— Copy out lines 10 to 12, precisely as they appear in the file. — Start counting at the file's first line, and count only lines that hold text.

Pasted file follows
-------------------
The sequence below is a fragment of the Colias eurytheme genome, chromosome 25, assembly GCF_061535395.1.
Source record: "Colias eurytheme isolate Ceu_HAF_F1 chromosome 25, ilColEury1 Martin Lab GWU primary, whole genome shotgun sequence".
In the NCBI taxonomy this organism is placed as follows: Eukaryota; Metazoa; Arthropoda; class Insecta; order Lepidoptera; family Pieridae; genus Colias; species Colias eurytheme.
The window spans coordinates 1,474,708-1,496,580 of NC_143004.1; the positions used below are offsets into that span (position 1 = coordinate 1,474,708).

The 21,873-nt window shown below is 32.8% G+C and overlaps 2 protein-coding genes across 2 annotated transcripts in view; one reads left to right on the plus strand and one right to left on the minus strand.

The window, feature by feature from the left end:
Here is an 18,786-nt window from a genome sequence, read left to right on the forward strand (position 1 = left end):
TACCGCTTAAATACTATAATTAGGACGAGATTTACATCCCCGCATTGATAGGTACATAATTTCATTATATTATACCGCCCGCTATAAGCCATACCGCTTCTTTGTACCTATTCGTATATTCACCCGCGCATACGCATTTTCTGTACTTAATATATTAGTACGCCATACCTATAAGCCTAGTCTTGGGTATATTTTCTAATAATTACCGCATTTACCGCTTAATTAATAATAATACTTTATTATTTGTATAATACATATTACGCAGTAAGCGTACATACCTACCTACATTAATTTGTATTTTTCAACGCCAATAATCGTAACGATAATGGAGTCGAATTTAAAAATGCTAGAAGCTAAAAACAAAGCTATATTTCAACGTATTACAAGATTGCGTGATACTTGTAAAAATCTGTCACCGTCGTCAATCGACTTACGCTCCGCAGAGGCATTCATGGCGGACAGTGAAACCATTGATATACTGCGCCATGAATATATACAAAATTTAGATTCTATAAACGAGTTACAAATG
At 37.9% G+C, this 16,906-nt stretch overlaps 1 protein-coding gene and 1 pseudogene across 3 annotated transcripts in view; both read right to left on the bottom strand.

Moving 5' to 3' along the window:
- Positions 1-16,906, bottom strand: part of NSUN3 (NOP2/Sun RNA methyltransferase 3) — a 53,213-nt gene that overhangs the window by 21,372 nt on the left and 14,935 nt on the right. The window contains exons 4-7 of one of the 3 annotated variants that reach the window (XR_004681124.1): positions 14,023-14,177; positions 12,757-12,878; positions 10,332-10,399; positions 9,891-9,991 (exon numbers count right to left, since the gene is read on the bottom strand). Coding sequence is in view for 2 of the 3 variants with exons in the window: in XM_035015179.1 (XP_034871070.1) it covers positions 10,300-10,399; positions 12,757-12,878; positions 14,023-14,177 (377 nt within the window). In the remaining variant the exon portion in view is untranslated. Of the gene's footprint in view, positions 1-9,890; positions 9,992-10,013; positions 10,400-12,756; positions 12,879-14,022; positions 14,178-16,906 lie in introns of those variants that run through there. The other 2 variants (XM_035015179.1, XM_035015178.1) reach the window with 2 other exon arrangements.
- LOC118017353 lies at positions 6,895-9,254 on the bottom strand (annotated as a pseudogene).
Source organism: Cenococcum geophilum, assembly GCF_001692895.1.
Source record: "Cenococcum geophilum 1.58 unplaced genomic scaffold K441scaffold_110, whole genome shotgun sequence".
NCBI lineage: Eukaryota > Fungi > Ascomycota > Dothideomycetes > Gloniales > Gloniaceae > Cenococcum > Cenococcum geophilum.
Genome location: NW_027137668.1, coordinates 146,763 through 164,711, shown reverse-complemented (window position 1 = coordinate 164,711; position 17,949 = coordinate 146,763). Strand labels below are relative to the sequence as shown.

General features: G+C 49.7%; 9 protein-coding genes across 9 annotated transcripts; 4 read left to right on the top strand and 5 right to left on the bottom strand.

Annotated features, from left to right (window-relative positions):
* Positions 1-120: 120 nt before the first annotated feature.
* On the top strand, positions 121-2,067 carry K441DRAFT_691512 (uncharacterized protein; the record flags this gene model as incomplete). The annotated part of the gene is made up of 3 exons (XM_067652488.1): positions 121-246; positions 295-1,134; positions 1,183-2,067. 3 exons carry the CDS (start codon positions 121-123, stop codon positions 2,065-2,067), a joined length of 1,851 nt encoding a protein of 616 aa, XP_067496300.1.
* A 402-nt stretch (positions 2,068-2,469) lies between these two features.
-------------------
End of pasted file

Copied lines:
Moving 5' to 3' along the window:
- Positions 1-16,906, bottom strand: part of NSUN3 (NOP2/Sun RNA methyltransferase 3) — a 53,213-nt gene that overhangs the window by 21,372 nt on the left and 14,935 nt on the right. The window contains exons 4-7 of one of the 3 annotated variants that reach the window (XR_004681124.1): positions 14,023-14,177; positions 12,757-12,878; positions 10,332-10,399; positions 9,891-9,991 (exon numbers count right to left, since the gene is read on the bottom strand). Coding sequence is in view for 2 of the 3 variants with exons in the window: in XM_035015179.1 (XP_034871070.1) it covers positions 10,300-10,399; positions 12,757-12,878; positions 14,023-14,177 (377 nt within the window). In the remaining variant the exon portion in view is untranslated. Of the gene's footprint in view, positions 1-9,890; positions 9,992-10,013; positions 10,400-12,756; positions 12,879-14,022; positions 14,178-16,906 lie in introns of those variants that run through there. The other 2 variants (XM_035015179.1, XM_035015178.1) reach the window with 2 other exon arrangements.
- LOC118017353 lies at positions 6,895-9,254 on the bottom strand (annotated as a pseudogene).